Setting up laptop for SharePoint 2010 and SharePoint 2007

I'm starting to get my world setup to dig into SharePoint 2010.  To do this, I bough 8GB of RAM for my work laptop as I need to run both SharePoint 2007 and SharePoint 2010 for demos and testing out various scenarios.  I also work with a variety of customers, so will be working with both products for quite a while.  My laptop was originally running on 4GB of RAM with Windows 7, and Windows Virtual PC to host SharePoint 2007...I really like this setup.  The Windows Virtual PC integration with the host and wireless NIC works really well.  The VM is also pretty speedy on my laptop with 2GB of RAM allocated to it.  Since Windows Virtual PC doesn't support x64, and I wanted an all Microsoft solution with SharePoint 2010 in a VM, the initial plan was to setup Windows 2008 R2 with Hyper-V then run SharePoint 2010 and SharePoint 2007 in VM's hosted on my laptop.  I have Hyper-V setup on a couple machines in the office and it's great.  One box has Windows 2008 R2 Server Core with Hyper-V and the other has Windows 2008 with Hyper-V.

The first hurdle I hit was that I use wireless on my laptop 99% of the time.  Since Hyper-V doesn't support wireless, you have to use some workarounds.  Since I also use the laptop to VPN and we get policy restrictions pushed to us, I'm pretty limited on those options, so I went with the RRAS scenario where you setup NAT between the Primary OS and the VM's. This blog has a good walkthrough:   With this setup, my primary box could remote desktop into the VM's so I could map my laptop drive to the VM drive via RDP, but the VM's couldn't get DNS to the internet, so no direct downloading of patches, and I was very tied to RDP for moving files to/from the VM.  I tried the comment in the above blog about setting up the DNS role on the Primary OS, but that didn't do me any good.  I also hit issues where my Primary OS couldn't find the VM's when I was VPN'ed on my wireless NIC, so that was also a no go.  Considering wireless in Hyper-V isn't a supported scenario, I really wasn't surprised by hitting a bunch of weirdness here.

The other issue I was hitting was that my laptop was taking 5 minutes to boot up.  With Windows 7, it was taking about 1 minute.  With Hyper-V enabled, you can't hibernate or put the machine to sleep, so this was also a problem.  The events being logged all seemed related to networking (timing out binding IPv6, Hyper-v setting up an SPN), and not being a networking master, I didn't want to spend a ton of time troubleshooting.  I did try the big hammer approach of removing all the roles I had added previously and the boot time was still in the 5 minute range.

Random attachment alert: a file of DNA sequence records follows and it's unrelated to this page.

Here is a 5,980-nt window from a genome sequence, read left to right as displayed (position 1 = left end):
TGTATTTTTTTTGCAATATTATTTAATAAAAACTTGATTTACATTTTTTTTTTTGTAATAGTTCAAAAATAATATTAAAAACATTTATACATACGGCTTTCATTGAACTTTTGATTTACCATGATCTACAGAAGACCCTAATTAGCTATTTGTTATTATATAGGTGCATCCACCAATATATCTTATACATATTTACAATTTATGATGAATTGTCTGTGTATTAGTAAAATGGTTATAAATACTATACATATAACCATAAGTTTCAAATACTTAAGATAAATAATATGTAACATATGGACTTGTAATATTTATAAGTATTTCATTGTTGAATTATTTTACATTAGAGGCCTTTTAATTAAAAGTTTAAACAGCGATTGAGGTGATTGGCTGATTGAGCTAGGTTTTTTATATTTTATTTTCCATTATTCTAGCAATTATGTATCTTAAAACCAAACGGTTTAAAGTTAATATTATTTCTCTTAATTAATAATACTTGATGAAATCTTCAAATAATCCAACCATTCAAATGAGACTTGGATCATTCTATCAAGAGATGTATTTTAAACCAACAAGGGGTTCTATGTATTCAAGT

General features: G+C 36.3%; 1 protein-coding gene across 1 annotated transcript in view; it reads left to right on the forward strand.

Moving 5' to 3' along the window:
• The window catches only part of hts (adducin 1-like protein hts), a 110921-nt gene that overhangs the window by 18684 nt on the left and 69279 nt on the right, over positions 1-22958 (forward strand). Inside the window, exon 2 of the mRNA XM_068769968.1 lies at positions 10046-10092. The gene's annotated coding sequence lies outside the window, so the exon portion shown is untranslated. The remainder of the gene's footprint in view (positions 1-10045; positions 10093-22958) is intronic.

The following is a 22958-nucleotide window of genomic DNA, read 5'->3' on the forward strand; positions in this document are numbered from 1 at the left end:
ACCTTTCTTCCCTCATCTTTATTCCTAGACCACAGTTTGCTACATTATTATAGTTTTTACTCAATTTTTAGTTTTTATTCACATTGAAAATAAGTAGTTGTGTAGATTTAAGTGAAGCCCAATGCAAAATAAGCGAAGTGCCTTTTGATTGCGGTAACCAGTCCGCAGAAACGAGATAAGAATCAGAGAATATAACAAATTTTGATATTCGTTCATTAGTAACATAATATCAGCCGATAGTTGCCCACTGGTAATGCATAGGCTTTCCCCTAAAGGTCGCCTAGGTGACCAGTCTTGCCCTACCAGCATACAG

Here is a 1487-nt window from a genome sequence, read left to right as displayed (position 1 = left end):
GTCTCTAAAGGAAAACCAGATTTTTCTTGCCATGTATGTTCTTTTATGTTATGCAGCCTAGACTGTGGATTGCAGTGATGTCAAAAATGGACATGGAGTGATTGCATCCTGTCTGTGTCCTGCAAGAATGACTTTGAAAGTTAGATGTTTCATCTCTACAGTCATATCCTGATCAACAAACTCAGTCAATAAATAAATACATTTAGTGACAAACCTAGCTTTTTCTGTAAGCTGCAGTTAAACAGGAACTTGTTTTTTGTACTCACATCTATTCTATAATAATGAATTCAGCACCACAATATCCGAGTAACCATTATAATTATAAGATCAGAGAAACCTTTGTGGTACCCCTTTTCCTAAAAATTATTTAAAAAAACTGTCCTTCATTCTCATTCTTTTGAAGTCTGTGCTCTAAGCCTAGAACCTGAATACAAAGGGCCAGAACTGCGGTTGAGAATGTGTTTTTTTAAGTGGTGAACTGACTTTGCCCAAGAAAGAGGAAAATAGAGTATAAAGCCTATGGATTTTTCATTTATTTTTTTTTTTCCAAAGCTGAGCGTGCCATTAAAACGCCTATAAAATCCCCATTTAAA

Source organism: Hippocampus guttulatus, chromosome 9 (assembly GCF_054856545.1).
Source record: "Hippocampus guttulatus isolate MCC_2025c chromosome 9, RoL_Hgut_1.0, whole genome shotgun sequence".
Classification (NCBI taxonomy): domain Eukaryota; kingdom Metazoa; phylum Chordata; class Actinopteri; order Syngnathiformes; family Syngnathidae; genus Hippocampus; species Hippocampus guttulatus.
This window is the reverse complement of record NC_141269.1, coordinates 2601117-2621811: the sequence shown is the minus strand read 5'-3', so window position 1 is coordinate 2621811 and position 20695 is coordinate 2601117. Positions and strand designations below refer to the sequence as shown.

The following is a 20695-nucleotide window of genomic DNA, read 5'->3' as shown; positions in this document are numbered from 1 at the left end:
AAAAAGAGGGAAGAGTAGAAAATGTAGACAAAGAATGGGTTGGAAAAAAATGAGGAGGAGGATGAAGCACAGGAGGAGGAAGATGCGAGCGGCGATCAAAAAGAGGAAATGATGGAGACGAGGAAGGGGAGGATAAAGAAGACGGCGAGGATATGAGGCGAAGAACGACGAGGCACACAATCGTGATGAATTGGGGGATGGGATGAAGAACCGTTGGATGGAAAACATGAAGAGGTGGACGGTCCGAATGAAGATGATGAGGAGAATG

The above two issues pushed me in another direction.  I decided to take a lot of the complexity out of the picture and go back to Windows 7 as the host.  I would run SharePoint 2007 in Windows Virtual PC that I was super happy with, and then run SharePoint 2010 on Windows 7.  Main concern here is the use of Beta software on my main box, and how cleanly the upgrade to RTM will work, but considering I'm also running the Office 2010 beta I'll just cross that road when the product ships.  Here's the MSDN article on setting up SharePoint 2010 on Windows 7 for development work.  I did change the steps to some extent in that I installed SQL 2008 separately.

Couple things with this setup:

  • If using local accounts (which I do), you have to run a PowerShell command to create the SharePoint 2010 Configuration Database.  See this blog:
  • If you want to manage when SharePoint and SQL are running, you can use PowerShell to start and stop processes.  I put a script together that starts/stops IIS, SQL, and SharePoint on an as needed basis.  This way you don't have timer jobs running and taking up resources when you're not using the product.  The script is attached as StartStopSP2010.ps1.  To run the script, you pass in a single parameter:
    • Stop SP2010  -->  StartStopSP2010.ps1 stop
    • Start SP2010  -->  StartStopSP2010.ps1 start

I created 2 shortcuts to manage this.  The shortcuts point to PowerShell.exe and pass in the above commands.  This allows me to pin the shortcut to the Start Menu, or the Windows 7 Task Bar and quickly start/stop SharePoint.  Here's an example of what the shortcut path looks like:

C:\Windows\System32\WindowsPowerShell\v1.0\powershell.exe -command "D:\SP2010Manager\StartStopSP2010.ps1 start"

You also have to run the script as administrator and enable PowerShell to run .ps1 files (look for set-executionpolicy).

Happy SharePoint-ing!

[Edit 1/13/2010]:  Updated the ps1 file to disable/enable w3svc and iisadmin to ensure IIS does not load after a reboot.